Saturday, March 6, 2010

The TMZ effect

Easily cast aside as a celebrity gossip forum, is becoming an increasingly legitimate source for news, especially offbeat sports stories. Whether it be photos of Steve McNair's lover to snapshots of Tiger Woods' smashed Escalade windows, TMZ is finding relevant information and putting it on the Web.

And now they broke a monster story. The website was the first to report that Steelers quarterback Ben Roethlisberger is being accused of sexually assaulting a woman at a Georgia bar. Roethlisberger has not been charged with any crimes, but this is still newsworthy because police are investigating. And once TMZ pounced on the story Friday afternoon, it prompted every major news organization in Pittsburgh to stumble around for information on the investigation.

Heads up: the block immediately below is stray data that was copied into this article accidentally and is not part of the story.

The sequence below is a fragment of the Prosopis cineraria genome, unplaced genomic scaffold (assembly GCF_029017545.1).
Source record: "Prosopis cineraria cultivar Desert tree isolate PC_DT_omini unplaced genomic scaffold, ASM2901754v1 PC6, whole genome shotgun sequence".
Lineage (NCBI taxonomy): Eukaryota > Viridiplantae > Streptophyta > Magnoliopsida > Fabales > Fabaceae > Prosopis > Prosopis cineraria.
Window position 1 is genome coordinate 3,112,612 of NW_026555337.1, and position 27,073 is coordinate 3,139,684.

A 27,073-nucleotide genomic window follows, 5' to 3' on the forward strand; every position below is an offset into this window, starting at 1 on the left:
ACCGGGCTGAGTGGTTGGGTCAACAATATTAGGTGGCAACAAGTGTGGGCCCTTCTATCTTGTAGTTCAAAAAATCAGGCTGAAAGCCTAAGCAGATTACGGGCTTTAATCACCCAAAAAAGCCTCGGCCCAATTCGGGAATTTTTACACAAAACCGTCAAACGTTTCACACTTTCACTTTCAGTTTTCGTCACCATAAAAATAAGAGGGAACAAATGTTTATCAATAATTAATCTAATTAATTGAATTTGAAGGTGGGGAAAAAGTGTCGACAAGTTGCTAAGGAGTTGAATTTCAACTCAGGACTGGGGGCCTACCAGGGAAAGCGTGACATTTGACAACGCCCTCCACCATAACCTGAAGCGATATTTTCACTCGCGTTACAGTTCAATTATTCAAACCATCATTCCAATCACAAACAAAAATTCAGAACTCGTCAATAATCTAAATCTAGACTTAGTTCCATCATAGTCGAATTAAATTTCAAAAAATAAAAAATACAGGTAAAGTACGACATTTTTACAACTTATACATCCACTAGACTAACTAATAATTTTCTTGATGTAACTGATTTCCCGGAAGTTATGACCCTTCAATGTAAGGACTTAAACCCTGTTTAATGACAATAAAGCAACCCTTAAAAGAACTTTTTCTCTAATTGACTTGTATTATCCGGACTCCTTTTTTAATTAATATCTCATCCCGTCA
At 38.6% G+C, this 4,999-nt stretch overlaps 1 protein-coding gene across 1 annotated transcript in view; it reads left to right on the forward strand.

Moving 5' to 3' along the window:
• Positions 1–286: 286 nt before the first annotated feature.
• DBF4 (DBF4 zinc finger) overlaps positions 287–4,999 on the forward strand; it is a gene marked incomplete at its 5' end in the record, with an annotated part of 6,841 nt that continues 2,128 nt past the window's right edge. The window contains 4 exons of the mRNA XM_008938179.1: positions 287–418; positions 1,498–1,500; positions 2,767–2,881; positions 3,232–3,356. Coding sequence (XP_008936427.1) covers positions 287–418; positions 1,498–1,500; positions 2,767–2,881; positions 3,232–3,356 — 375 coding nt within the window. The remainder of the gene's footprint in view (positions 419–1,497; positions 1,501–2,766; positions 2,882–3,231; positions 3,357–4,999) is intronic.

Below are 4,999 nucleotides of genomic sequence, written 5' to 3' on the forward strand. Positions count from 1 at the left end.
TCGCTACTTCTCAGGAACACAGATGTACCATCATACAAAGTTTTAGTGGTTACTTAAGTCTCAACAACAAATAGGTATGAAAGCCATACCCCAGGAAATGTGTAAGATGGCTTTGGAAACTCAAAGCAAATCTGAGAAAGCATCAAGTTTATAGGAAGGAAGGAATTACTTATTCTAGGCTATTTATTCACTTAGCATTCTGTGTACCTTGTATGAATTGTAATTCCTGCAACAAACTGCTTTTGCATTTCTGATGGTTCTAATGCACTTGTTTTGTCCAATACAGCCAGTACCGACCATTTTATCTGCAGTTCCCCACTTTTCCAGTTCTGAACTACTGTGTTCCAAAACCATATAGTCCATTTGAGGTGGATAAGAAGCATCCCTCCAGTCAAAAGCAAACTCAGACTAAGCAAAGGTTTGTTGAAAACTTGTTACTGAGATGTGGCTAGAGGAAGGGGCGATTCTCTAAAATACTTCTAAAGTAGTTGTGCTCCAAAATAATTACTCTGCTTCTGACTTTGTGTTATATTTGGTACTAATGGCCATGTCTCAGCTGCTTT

How do they do it?

Some cast them off as a joke, but it's clear they have informants in unusual places. Now, a lot of the celebrity gossip photos they publish are stupid. But TMZ might soon become the most trusted name in news if they continue breaking stories in lieu of the mainstream media.


  1. The old way of gathering and delivering the news isn't working so much so well these days. I first heard about the story from a pop radio disc jockey on Twitter long before anyone from the traditional media picked up on the story.

  2. They probably read it on, right? And this seems to be a classic case of citizen journalism. If you know something, send a photo to TMZ and they'll start hunting for info.

  3. People also like to mock the "National Enquirer," but the "Enquirer" has broken more than a handful of big-time news stories. The subjects of those stories often complain about "tabloid journalism," that is, until the tabloid is proven correct.

  4. These gossip magazines/websites hurt their legitimate news stories by constantly publishing crap. There are some really good stories they break, but they undermine themselves by the Batboy! headlines.